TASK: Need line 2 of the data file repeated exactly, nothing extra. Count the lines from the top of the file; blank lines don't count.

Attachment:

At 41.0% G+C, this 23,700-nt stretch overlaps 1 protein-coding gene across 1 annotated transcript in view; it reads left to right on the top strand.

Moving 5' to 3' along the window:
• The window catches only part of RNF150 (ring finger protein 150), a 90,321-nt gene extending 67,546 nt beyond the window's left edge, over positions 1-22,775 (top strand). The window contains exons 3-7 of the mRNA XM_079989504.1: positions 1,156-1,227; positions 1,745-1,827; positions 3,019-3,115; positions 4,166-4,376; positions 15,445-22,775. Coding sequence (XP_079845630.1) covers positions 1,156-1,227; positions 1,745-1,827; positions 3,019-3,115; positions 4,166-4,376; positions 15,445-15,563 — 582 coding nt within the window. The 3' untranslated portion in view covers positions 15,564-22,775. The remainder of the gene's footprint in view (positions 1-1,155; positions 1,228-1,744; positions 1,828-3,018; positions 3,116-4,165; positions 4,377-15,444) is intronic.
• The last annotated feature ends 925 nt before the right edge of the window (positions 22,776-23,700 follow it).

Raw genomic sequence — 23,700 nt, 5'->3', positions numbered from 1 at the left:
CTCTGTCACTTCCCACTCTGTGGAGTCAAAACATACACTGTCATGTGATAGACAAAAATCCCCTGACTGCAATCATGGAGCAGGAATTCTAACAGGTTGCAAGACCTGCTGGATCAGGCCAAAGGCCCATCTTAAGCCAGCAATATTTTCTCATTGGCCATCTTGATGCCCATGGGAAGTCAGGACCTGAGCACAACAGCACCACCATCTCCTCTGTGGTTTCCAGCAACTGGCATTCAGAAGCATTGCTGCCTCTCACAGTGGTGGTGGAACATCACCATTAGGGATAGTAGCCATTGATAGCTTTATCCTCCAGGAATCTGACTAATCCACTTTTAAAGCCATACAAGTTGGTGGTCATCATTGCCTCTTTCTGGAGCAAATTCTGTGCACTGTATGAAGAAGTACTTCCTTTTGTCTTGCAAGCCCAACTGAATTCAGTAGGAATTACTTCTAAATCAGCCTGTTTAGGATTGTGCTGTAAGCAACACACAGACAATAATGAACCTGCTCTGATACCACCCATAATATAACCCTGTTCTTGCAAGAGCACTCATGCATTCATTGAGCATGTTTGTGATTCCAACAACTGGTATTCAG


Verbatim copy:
Moving 5' to 3' along the window: